Coffee & People-Watching
Jerusalem’s cafe life is thriving. All over town, you’ll find happily caffeinated customers at bustling cafes, downing cup after cup, arguing, laughing, and living a life that’s downright Parisian. The draw ain’t just brewed beans: Customers at these places accompany their java with giant, eminently shareable salads as well as quiches, pasta dishes, soups, sandwiches, and rich desserts. Tip: If you just want coffee, make sure there are no minimum charges.
Here’s where to go if you’d like to join the scene:
* A great cup of coffee, probably the best in town, can be found 2 blocks south of Ben-Yehuda Mall, at Aroma, on the corner of Hillel and Rabbi Akiva streets. It’s a busy counter with a few tables, but it’s a Jerusalem institution, serving inexpensive sandwiches as well and open 24/7. Other branches are at 34 Emek Refaim St. in the German Colony and on Jaffa Road.
* Cafe Rimmon, at the lower end of Ben-Yehuda Mall, is an ideal spot for watching Jerusalem life pass by. Here, gaping is more important than imbibing.
* Hillel Espresso Café offers an abundance of sidewalk and indoor tables and is known for its excellent salads, sandwiches, quiches, and desserts. It’s located in Jerusalem’s free Wi-Fi access zone, so tables tend to be dotted with laptops.
* Tmol Shilshom Bookstore Cafe islocated a block to the east, on the corner of Jaffa Road and Helene HaMalka Street, at 5 Yoel Salomon Mall. Tmol Shilshom is a most atmospheric retreat. Its walls are lined with books, and its patrons seem unusually scholarly as they sip coffee, write letters, and read.
* El Dorado (128 Saladin St.) is East Jerusalem’s trendiest coffee shop, owned by a family that has procured coffee for generations. People actually dress up to sip coffee here.
* Directly across the street from Damascus Gate is the upstairs section of a modern cafe called Seasons, which offers a panoramic view of the Old City along with java.
Want to grab a quick bite, on the run? Here are some suggestions:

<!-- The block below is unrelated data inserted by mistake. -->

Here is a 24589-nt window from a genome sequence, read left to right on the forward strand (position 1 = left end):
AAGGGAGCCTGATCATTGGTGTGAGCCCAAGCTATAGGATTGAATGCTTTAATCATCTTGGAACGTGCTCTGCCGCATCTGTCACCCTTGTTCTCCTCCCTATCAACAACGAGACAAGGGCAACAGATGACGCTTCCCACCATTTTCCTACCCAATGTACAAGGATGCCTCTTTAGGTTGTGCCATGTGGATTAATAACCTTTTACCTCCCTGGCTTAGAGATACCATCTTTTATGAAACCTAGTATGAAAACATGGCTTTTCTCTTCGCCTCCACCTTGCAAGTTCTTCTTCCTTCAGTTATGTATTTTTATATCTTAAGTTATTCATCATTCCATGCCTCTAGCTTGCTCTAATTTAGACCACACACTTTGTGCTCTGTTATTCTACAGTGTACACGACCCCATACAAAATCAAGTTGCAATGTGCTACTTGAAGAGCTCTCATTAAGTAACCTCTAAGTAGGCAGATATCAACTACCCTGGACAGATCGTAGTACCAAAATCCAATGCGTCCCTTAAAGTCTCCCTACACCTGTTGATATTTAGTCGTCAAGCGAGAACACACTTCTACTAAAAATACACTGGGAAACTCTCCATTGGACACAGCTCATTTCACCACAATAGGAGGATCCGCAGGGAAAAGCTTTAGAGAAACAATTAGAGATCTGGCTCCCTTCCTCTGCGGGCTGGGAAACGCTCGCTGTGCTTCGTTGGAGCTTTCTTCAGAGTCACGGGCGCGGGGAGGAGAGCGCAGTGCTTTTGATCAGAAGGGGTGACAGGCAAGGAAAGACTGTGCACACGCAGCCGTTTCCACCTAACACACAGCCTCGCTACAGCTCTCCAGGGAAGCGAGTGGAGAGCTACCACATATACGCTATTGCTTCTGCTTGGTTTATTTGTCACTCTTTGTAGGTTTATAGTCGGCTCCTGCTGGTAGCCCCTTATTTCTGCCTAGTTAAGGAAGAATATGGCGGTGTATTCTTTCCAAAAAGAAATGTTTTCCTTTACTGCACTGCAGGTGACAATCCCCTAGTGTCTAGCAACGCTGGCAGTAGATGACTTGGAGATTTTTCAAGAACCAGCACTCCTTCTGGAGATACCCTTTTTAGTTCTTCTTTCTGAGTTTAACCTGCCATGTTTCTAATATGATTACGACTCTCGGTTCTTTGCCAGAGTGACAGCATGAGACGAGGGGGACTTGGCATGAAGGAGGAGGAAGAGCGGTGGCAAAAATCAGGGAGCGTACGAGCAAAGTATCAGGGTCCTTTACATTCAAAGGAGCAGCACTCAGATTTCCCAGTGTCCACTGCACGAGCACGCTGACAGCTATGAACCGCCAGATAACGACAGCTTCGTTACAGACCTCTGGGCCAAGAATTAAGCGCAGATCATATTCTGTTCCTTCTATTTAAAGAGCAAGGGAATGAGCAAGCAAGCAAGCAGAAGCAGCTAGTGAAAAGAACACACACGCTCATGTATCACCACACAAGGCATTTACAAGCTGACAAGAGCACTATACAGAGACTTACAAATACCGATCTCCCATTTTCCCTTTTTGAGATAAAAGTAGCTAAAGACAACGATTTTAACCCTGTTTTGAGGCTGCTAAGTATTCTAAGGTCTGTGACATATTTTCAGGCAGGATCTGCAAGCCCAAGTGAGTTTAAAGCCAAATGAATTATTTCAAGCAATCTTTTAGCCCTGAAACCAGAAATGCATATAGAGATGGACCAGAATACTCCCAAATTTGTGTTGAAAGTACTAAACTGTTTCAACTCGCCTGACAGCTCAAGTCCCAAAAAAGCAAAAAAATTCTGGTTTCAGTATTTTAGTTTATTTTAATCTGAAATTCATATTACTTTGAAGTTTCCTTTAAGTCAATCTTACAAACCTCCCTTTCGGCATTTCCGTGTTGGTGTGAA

Falafel-You can find this dish almost everywhere, but we’re partial to the Yemenite falafel counter on the corner of Agrippas Street and the wide, uncovered pedestrian street of the Machane Yehuda market (on your right as you walk up Agrippas St. from King George; it’s the first broad market street past the covered market area). It serves well-spiced falafel and all kinds of salads, pickled vegetables, sauces, and condiments. For a bit extra, you can ask for your falafel to be wrapped inside an enormous Iraqi pita instead of a regular pita, which makes for a very filling meal. Best of all, you can carry your sandwich across Agrippas Street and through one of the entrance portals to the old Nahalat neighborhood, where you’ll find a small playground with benches. There, under the scrutiny of the local cats, you can sit down and enjoy your meal (but bring your own napkins!). For added flavor, slice a few little plum or cherry tomatoes from the market into your sandwich.
A second, and similarly nameless, choice sits on the corner of Agrippas and King George streets, where you’ll find a large and very busy falafel and shwarma place. Here you’ll have to eat standing on the sidewalk like a normal Israeli (hopefully you’ve acquired the local skill of not dripping sauce all over yourself or having your sandwich land in the gutter). The falafels are solid, and turnover is fast, which ensures freshness. It’s open until 10pm or later from Sunday to Thursday (until 2pm Fri).